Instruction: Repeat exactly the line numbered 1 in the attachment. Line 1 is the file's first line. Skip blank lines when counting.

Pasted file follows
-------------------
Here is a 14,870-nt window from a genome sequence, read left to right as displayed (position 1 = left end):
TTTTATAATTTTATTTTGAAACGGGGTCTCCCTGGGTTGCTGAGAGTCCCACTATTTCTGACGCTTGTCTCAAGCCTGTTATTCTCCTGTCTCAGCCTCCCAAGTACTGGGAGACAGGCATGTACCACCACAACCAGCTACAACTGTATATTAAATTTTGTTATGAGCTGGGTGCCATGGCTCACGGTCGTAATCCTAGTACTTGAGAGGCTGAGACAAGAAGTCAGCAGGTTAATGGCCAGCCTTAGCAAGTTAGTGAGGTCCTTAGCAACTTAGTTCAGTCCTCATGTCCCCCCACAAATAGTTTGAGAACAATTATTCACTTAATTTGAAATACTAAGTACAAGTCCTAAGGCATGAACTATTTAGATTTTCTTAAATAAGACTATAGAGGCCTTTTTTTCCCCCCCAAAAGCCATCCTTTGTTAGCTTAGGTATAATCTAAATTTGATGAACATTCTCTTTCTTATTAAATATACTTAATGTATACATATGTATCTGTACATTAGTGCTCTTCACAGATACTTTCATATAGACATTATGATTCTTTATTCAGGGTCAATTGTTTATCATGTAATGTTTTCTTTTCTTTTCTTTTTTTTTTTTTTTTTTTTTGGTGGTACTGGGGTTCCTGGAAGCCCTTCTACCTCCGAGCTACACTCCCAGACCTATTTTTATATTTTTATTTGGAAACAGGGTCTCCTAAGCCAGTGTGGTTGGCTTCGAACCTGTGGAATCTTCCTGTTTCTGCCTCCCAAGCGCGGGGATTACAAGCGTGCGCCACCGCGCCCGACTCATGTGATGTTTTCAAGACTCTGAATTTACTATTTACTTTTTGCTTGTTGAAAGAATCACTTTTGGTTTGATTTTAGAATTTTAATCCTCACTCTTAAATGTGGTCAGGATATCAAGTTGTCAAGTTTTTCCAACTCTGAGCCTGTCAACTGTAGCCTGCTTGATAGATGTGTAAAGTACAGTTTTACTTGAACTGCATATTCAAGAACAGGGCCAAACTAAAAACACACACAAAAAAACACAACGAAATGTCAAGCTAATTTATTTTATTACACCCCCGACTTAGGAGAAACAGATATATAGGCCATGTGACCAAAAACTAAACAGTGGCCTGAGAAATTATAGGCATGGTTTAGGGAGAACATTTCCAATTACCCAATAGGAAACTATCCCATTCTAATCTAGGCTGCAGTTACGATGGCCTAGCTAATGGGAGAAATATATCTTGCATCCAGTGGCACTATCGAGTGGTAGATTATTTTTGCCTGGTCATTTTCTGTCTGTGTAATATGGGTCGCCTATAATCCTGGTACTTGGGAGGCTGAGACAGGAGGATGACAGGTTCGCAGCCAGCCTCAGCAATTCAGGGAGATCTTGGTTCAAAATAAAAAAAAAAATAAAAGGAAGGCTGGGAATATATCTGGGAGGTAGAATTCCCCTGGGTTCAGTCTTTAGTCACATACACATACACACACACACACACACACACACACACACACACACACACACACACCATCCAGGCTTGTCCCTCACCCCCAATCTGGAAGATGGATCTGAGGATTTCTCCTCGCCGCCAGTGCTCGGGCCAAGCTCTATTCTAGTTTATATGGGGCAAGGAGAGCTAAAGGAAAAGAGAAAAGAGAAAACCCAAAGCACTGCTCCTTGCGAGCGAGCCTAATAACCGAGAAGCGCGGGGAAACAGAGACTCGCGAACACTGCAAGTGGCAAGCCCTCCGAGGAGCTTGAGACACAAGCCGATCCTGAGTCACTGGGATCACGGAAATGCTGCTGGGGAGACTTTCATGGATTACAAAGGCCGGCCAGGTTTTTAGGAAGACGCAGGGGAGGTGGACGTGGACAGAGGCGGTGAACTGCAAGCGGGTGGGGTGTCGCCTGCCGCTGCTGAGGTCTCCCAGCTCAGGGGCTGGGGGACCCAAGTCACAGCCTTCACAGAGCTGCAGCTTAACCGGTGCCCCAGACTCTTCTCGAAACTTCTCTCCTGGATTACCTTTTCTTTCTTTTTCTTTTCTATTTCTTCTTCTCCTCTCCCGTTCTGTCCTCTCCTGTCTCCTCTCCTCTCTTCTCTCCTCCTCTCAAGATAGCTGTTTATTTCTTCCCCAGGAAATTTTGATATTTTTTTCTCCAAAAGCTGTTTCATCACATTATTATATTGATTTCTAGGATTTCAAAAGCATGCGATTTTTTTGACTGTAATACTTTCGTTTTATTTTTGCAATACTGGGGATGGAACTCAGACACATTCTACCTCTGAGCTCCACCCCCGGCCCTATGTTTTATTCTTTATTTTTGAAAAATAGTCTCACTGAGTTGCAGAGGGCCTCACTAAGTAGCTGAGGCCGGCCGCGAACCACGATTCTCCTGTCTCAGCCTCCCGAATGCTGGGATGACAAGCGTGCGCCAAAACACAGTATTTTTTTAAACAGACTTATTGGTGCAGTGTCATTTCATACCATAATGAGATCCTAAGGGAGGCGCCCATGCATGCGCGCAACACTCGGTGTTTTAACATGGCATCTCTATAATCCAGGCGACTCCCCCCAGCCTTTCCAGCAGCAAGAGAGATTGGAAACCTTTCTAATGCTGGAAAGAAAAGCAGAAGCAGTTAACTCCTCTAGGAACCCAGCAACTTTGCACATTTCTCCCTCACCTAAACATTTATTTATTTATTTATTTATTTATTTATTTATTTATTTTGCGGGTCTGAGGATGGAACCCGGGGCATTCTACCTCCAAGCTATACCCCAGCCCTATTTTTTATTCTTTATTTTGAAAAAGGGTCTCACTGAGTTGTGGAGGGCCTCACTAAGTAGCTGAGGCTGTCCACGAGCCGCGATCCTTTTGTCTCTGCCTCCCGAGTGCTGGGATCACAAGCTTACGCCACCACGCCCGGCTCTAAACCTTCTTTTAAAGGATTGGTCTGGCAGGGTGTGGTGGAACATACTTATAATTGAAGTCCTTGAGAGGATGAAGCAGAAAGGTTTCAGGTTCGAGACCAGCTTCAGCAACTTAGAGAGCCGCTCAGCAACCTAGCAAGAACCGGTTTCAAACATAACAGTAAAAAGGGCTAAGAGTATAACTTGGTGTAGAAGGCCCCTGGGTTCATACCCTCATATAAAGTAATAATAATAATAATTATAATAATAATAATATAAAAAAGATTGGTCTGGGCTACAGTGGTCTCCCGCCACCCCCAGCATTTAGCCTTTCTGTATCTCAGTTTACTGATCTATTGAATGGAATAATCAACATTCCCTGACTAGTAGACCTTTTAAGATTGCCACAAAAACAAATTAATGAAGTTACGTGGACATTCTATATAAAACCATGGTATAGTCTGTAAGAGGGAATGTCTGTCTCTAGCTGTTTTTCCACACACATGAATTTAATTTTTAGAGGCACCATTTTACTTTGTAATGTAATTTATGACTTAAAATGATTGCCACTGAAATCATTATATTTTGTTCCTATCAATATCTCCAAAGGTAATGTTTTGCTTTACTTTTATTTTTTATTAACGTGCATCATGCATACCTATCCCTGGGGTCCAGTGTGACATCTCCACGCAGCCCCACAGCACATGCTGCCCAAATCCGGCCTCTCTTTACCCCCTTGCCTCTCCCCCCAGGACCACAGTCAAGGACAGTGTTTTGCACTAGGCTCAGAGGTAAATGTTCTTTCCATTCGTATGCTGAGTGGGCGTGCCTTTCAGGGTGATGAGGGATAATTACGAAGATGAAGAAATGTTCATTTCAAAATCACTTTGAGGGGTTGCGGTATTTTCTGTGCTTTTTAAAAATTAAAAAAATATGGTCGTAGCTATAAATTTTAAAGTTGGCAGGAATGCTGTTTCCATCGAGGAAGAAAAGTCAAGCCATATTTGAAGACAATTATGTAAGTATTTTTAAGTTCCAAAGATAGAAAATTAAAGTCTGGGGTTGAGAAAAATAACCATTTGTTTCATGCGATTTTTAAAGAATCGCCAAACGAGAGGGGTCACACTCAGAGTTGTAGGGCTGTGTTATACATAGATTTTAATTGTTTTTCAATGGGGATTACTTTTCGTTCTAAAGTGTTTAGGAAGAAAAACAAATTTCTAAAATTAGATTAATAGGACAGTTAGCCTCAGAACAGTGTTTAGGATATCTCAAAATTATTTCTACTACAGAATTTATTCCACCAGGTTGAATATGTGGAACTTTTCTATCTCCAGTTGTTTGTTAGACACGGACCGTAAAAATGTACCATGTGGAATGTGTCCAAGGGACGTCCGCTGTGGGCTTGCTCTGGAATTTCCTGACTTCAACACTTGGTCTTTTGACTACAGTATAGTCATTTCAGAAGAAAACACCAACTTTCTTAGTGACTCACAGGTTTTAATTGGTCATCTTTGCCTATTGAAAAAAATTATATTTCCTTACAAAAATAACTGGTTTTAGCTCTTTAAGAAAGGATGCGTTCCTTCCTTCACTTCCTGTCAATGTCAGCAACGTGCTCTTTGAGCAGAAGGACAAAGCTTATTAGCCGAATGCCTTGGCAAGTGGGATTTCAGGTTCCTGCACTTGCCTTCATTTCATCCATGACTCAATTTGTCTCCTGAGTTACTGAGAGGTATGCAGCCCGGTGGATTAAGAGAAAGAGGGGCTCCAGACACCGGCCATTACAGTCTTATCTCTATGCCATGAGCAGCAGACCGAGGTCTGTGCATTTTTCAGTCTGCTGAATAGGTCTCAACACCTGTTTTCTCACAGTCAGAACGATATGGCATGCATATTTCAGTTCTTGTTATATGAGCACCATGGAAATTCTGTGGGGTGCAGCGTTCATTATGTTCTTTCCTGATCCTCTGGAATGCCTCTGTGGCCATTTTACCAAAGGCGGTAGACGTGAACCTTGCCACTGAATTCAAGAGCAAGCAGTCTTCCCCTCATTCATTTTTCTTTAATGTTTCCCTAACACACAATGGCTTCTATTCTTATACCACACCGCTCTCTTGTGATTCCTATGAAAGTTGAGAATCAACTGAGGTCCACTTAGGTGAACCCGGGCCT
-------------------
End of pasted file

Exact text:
Here is a 14,870-nt window from a genome sequence, read left to right as displayed (position 1 = left end):